The current cycle is not as severe as prior slowdowns as evidenced by the fact that sales are down only slightly for the year against tough comps. Industry forecasters are now projecting that the integrated circuit market will remain sluggish through calendar 2008. With our market inroads we still expect to be about flat for the year. For perspective, Pall sales in microelectronics fell about 20% during the 2002 downturn.

At this juncture it appears that the cycle and its impact on Pall will be different. Why? Well for one thing, the semiconductor industry has taken measures itself to mitigate the severity. Another, now ubiquitous must have consumer electronics products have made the macro-electronics market much larger than it was six years ago. Our strategic diversification into the macro side has enabled us to capitalize on the vast global demand for these devices and we’re continuing to diversify into other emerging opportunities, particularly solar cells to increase revenues and further reduce our sensitivity to the more cyclical side of the business.

Sales in aerospace and transportation increased almost 12% in the quarter and over 8% year to date. Orders are strong up almost 15% fueling our belief that we have entered a period of sustained growth in A&T as some of the 16 or more development programs we’ve been working on go into production. At this rate, we’re ahead of our mid-single digit growth expectation for the year and believe there is potential to finish higher. General industrial is on track for another solid year led by municipal water which is up over 42% at the halfway mark and industrial manufacturing which is up 15%. Overall, sales in general industrial increased more than 9% in the quarter and 10.5% for the year. Sales in the Western Hemisphere for general industrial have been very strong, posting an 11.5% increase for the first six months.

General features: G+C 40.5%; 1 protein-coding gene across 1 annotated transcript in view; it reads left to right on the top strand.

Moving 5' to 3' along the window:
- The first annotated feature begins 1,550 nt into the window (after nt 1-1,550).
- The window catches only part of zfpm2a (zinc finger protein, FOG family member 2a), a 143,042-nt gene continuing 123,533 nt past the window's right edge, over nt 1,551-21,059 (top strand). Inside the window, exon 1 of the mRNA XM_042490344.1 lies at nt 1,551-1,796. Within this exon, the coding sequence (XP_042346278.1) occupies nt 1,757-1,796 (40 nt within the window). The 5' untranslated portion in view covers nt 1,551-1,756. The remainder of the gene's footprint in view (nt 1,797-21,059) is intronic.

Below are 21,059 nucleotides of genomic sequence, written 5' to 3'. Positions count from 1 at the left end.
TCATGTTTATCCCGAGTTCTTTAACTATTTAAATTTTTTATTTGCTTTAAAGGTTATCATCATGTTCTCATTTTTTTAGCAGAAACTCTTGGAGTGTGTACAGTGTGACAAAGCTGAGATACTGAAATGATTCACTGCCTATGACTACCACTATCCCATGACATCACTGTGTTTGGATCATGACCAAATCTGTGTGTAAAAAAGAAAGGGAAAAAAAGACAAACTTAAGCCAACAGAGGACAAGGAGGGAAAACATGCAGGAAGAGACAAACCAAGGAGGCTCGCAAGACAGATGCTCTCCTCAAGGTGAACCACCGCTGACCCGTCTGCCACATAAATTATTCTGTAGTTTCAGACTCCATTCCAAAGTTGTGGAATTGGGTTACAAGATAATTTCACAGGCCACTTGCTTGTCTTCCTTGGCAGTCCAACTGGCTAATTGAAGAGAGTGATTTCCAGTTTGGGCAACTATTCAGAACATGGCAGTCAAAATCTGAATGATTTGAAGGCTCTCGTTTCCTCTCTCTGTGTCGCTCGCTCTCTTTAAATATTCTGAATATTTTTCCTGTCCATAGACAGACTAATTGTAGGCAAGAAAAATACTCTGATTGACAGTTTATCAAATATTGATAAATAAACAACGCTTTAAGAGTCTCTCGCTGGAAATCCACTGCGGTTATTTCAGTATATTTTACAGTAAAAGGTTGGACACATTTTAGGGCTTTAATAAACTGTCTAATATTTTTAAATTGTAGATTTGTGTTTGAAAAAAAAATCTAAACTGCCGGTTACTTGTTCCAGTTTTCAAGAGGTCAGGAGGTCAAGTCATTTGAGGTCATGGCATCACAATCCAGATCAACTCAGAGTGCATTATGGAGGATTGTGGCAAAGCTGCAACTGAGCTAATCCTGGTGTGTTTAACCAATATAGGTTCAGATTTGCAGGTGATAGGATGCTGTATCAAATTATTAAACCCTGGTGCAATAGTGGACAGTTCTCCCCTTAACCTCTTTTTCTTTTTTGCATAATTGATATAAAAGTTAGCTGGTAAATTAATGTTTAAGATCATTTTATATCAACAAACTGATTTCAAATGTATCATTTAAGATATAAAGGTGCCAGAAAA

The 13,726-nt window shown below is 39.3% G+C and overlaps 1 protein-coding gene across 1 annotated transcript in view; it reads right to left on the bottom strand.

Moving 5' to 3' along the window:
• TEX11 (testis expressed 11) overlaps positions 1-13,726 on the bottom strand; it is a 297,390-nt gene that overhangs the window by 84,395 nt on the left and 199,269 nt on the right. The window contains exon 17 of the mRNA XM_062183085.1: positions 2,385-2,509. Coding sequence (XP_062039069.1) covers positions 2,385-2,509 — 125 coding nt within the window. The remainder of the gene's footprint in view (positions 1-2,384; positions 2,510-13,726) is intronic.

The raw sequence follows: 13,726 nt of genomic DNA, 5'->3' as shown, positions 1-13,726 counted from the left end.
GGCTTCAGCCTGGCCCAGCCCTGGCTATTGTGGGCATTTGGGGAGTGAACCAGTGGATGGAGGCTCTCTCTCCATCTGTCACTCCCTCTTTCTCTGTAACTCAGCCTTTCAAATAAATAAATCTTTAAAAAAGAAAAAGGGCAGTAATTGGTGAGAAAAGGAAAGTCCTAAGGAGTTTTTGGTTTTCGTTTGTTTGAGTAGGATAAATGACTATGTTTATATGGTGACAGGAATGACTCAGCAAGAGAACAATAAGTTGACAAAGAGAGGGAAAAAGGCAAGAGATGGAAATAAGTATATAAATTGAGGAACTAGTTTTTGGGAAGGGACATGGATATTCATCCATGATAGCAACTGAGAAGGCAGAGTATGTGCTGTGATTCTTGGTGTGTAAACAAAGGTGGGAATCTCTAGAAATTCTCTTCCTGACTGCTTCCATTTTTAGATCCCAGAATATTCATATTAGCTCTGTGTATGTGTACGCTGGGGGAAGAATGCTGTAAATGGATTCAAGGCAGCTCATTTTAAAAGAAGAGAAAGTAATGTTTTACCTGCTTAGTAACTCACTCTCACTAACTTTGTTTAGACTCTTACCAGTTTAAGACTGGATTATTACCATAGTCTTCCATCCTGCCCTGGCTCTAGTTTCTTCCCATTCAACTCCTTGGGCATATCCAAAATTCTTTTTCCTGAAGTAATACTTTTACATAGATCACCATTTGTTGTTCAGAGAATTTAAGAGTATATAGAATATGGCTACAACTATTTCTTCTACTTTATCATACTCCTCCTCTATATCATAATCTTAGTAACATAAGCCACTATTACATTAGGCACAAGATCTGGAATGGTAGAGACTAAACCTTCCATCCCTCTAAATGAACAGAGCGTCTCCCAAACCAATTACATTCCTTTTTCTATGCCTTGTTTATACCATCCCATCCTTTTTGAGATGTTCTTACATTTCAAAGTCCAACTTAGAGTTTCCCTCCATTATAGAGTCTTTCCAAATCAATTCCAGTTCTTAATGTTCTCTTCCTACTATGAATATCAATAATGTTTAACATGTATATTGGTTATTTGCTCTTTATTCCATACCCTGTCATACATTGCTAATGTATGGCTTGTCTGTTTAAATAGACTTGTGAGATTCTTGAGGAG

Our sales in Asia soared 24% over this period and exceeded our Western Hemisphere business. The rate of industrialization in China is just staggering. Consider that China is currently constructing the equivalent of two 500 megawatt coal fired power plants per weeks and the capacity equivalent to the entire United Kingdom power grid each year. The markets we serve in general industrial are at the heart of industrializing societies.

Pall technologies enable increased production, regulatory compliance and resource conservation. These markets have been characterized by tremendous global investment over the past several years and new or added capacity and in plant upgrades. The investments have been a boom for Pall systems. Whether these systems are replacing [diotenatious] earth in a brewery or enabling municipalities to recycle water in areas such as drought stricken Australia, each system we sell sets the stage for a mutually beneficial long term relationship. Our backlog in general industrial is also healthy and we remain confident.